New River Trail State Park

Trail Map

Description Suggest an Edit

Southern Virginia's New River Trail is one of America's premier rail-trails and has been designated as an official National Recreation Trail by the US Department of the Interior. It is also a state park. The highlight and namesake of this magnificent trail is the 36-mile section running through Grayson, Carroll, Wythe and Pulaski counties along the New River, the oldest river in the States. In 1986 the Norfolk Southern Railroad donated this old railroad corridor, which originally served to supply the once expanding iron industry to the Commonwealth of Virginia.

If you travel from Galax or Fries and head north, the mileage markers count down beginning at the 57-mile marker. Also, much of the trail is downhill from south to north. If you start from Pulaski (Dora Junction), the first 3 miles are uphill, though most won't find it a burdensome climb. A mile or so before Draper, it's downhill to the Hiawassee trestle at the river. This 5-mile section also features numerous trestles, while offering a look into mountain railroading, since the tracks climbed away from the river to reach the mainline at Pulaski.

The Galax trailhead, which features an old red caboose, has plenty of parking. From here, you follow Chestnut Creek along the 12-mile Galax to Fries Junction section. The creek affords rugged scenery from the narrow valley it carved on its way to the river. At mile marker 38, you'll encounter the beautiful Fries Junction trestle bridge crossing the New River. Just across the bridge, you have the option of taking a pleasant excursion to Fries, a 12-mile roundtrip. This 6-mile spur is included in the trail's 57-mile total length.

The remaining 39 miles proceeds north (downgrade with the river) along the peacefully flowing New River as it runs through Cripple Creek Junction, Foster Falls and Allisonia. The trail is isolated for much of this journey, so if you are on this stretch, be sure to carry all necessary supplies in case of an emergency or quick bike repair.

Along the way, you'll see many railroading highlights, including cavernous tunnels, steep dams, the historical Shot Tower and trestle bridges (you'll marvel at the impressive 950-foot Hiawassee trestle around mile marker 8). Both termini (Galax and Pulaski) have all your post-trail amenities.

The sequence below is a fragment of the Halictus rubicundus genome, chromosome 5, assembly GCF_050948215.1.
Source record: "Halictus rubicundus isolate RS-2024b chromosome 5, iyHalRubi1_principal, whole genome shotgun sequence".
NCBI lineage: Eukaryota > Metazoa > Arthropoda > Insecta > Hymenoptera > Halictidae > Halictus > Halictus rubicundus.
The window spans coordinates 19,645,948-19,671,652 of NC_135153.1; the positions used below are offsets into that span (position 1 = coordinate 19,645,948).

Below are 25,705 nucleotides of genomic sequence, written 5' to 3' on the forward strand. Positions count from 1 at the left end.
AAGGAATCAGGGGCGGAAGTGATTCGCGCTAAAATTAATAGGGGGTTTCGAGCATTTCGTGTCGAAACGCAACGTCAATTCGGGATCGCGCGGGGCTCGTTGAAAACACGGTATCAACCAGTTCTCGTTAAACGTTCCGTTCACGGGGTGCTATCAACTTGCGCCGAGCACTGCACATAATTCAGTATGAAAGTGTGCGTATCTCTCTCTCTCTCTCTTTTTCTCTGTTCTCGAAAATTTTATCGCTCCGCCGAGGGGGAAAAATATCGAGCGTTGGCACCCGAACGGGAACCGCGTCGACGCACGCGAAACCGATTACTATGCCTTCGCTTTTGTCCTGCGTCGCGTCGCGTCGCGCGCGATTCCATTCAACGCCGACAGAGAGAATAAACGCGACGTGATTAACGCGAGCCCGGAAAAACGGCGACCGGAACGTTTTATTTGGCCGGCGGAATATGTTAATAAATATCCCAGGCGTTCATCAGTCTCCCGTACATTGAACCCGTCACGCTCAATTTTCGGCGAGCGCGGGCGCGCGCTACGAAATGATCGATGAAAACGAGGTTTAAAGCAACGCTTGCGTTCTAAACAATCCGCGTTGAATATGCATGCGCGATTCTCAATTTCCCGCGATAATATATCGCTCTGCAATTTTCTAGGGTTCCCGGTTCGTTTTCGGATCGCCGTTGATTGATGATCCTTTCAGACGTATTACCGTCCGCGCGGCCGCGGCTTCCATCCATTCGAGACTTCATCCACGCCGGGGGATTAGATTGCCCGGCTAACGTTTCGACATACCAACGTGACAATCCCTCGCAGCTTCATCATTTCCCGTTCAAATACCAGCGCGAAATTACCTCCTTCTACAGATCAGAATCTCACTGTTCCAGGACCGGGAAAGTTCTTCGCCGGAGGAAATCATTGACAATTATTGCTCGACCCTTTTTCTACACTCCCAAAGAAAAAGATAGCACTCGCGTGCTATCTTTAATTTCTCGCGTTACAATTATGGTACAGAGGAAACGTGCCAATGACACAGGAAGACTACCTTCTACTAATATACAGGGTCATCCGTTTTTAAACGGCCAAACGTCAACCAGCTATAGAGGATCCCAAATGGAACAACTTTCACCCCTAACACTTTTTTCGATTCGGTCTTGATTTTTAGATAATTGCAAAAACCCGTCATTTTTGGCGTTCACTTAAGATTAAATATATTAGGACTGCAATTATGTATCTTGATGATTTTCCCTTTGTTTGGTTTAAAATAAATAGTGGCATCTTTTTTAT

Parking and Trail Access

To reach the Galax trailhead, take Interstate 77 to the US 221/US 58 Exit (Exit 14) toward Hillsville/Galax. The trailhead is located on the right, where US 58 crosses Chestnut Creek.

To reach the Dora Junction trailhead in Pulaski from I-81, take State Route 99 west for 2 miles toward Xaloy. Turn right on Xaloy Way and look for the trailhead on the right.

You can also access the trail in Fries: Take I-77 to the US 221/US 58 Exit (Exit 14) toward Hillsville/Galax. Turn right at Cliffview Road/SR 721 to Fries. SR 721 becomes Fries Road before crossing the New River. As you come into town, turn left on Dalton Road. The trailhead is at the bottom of the hill; the trail signs are impossible to miss. Parking is available near the town park on Riverview Avenue.


Wild and scenic river trail

   November, 2015 by jcardare

I bike the New River Trail almost every week. One choice path is from the trailhead mile marker 52 in Galax to the dams on the New River. Free parking in Galax can be found near the visitor center and bluegrass theater. The trail follows the gorgeous more

Very Scenic!

   October, 2015 by 247geeks

My husband and I just finished riding a portion of the trail over a two-day mini vacation. We stayed at the New River Trail Cabins in Galax, right at the trail head. On our first day, we biked from Galax to the Buck Dam area and back. On the second day, more

A great alternative to the Virginia Creeper

   October, 2015 by bikerman65

My biking partner and I rode this trail in two segments -- Galax to Foster Falls on September 1, 2015; and Foster Falls to Pulaski the following week. As to being an alternative to the Virginia Creeper, this trail is much less crowded than the Creeper more